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Member Since 27 Nov 2011
Offline Last Active Aug 12 2012 05:32 PM

Posts I've Made

In Topic: Finding which Block Clicked

29 November 2011 - 02:51 PM

How are you drawing the blocks? Use the same positioning you use to draw the blocks to get their physical location in the game world, and calculate the location of the mouse in the game world.

Block = (MousePos + CameraPos) / BlockSize;

Block is the cell that a block may or may not be in. You can usually use this to get the index into your array of blocks, if you have one, with something like this:
Index = (Block.y * NumBlocksWide) + Block.x;
(If your blocks are stored that way in memory).

CameraPos is the location of the camera (usually the upper-left corner of the screen) in the game world, in pixels. MousePos is the location, in pixels, relative to the upper-left of the screen (which is why MousePos + CameraPos equals the position of the mouse in the game world). BlockSize is the constant size of the grid cells of your world.l

This is assuming you are using a grid-based system for blocks. If not, you can partition your game world into chunks, and have a list of objects in each chunk, and then only check if the mouse is in the bounding box of any object in that chunk.

Yeah, I can't believe how simple this solution is. I completely forgot.

In Topic: Why not Java?

28 November 2011 - 06:13 AM

The only way to sample a new language or a new tech potential is to try it first hand. I started playing with C# while sitting in airports waiting for flights.. now I use it whenever I can.
There isn't one single thing that makes C# awesome.. there are thousands of them, ranging from tools quality (ie. Visual Studio), .NET interopability , library, language features and the fact that is a very "evolving" language.

The problem is when idealism and fixations that resembles religions more than technology start to cloud people's mind.. and the OP is a spot on example of this kind of damage done by close mindedness.

So being close minded is having an opinion? I don't know much about c#, but I don't have any problem with Java right now. The Nintendo 64 might be years behind an Xbox 360, but some people like the 64 better. I learned Java because I wanted to make mods for Minecraft. I really like the language, and feel comfortable with it. No religion-like idealism here.

In Topic: Why not Java?

28 November 2011 - 12:01 AM

XNA is pretty cool, but I will not use it. I am a big supporter of cross platform. I like lwjgl and slick for Java. Can someone point me to some nice c# game libraries?

In Topic: Why not Java?

27 November 2011 - 12:08 PM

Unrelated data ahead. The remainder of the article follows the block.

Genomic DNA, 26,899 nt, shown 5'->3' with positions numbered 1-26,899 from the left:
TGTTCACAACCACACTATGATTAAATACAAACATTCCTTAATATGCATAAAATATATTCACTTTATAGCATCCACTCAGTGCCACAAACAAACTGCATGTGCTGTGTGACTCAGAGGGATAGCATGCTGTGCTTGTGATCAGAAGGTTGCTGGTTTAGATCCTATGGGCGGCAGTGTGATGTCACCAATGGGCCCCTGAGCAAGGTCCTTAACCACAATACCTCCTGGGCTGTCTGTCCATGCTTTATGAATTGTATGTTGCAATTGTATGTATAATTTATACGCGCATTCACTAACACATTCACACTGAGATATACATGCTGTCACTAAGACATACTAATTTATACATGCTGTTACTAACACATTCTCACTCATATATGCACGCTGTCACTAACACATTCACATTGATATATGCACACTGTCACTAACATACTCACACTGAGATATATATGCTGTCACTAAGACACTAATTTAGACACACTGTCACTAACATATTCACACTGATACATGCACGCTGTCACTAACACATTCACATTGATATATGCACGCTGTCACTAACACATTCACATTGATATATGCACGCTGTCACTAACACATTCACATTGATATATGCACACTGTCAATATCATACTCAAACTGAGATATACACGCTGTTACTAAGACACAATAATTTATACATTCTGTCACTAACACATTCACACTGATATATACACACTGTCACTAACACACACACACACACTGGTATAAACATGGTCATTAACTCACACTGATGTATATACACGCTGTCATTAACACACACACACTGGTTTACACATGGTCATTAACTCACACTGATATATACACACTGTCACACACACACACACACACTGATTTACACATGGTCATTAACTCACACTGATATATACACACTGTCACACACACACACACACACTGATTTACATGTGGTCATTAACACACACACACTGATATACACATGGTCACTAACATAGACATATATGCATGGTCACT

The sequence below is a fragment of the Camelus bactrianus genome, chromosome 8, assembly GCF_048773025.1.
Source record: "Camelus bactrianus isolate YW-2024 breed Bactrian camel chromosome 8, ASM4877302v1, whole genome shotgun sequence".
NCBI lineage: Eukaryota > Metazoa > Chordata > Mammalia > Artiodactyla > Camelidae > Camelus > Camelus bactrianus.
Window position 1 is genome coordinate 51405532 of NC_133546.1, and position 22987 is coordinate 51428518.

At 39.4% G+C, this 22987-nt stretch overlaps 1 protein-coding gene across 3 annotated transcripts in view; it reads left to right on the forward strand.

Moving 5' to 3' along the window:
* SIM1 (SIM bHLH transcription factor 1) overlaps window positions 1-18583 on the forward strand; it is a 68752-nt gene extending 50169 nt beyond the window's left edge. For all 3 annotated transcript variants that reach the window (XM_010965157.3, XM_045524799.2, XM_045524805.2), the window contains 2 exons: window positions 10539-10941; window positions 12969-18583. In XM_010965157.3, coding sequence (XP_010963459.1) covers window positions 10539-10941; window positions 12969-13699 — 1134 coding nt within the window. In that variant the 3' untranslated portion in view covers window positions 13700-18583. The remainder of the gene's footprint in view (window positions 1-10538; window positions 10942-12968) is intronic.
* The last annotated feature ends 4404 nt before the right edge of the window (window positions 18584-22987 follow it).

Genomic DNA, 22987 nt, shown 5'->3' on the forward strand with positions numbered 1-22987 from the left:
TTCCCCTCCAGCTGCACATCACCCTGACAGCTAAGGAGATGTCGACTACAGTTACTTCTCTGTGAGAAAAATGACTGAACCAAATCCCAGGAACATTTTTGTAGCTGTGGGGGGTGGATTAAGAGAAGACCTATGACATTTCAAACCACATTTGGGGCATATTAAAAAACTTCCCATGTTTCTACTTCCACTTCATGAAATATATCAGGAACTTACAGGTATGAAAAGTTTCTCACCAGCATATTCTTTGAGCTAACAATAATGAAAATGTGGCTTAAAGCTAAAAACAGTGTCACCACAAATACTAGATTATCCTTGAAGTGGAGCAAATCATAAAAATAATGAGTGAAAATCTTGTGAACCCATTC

Thanks guys. I think I will stick with Java until I have a need for another language.

In Topic: Why not Java?

27 November 2011 - 11:10 AM

I understand many people use Java and love it, so do I. I love eclipse and it's syntax. But I'm hearing c# is now better than Java in many ways. Many c# game devs use XNA, which I won't use because of its lack of cross platform support. What are my other c# options? Besides Unity, I don't know any. I also hear c++ is great for games, but advanced memory management scares me.

First, Java is quite nice. I wouldn't say it is perfect, but what is. Pound for pound, Java and C# are very similar (ignore the howls of the indignant) and are pretty interoperable as far as basic libraries and language structure go.

That said, Java's largest drawback is lack of gaming platform support (and libraries: there's no XNA for Java). While vanilla C# (pure .Net) is limited to Microsoft controlled devices, those devices (read: platforms) range from the PC to the XBox to the Windows Phone and, as of this month, to the Playstation. Java just doesn't have that. It does have a toehold in the mobile market via Android, but with Google and Oracle going at it (Android SDK support for 1.7 = ???) the future is somewhat dubious. Rumors abound of injecting a JVM on iOS but that's not been confirmed as practical (read: Apple hasn't said "No!" just yet). Oracle is pushing JavaFX as something that can be used for "gaming consoles" but it remains to be seen whether that will take off (or be practical).

If you were looking for "cross-PC C# platform" options then you might consider Mono. With careful structuring, you can pull off a Mono/C# compatible application reasonably well. There's supposedly an XNA library for Mono tho' I've not used it myself.

Other C# options include various engines and components, such as Axiom or OpenTK, to do the heavy lifting for you.

C++ is pretty stock as far as games go, but as the years wear on its acceptance wanes in favor of "safer" languages (such as C#), to the point where it is actively discouraged (and/or forbidden) on certain platforms. If you don't have a use for what C++ can offer you (such as memory management) then don't worry about it.

Also, minor nit-pick but Eclipse isn't a language. It is a reasonable IDE tho'.

Frankly, if you're not making anything "serious" I don't see a reason to fret. If you're just making PC/Android games then stick with Java. Switch when you run into a valid limitation.

When I said "eclipse and its syntax", I was still talking about Java. I was saying two things I love about Java is its syntax, and eclipse.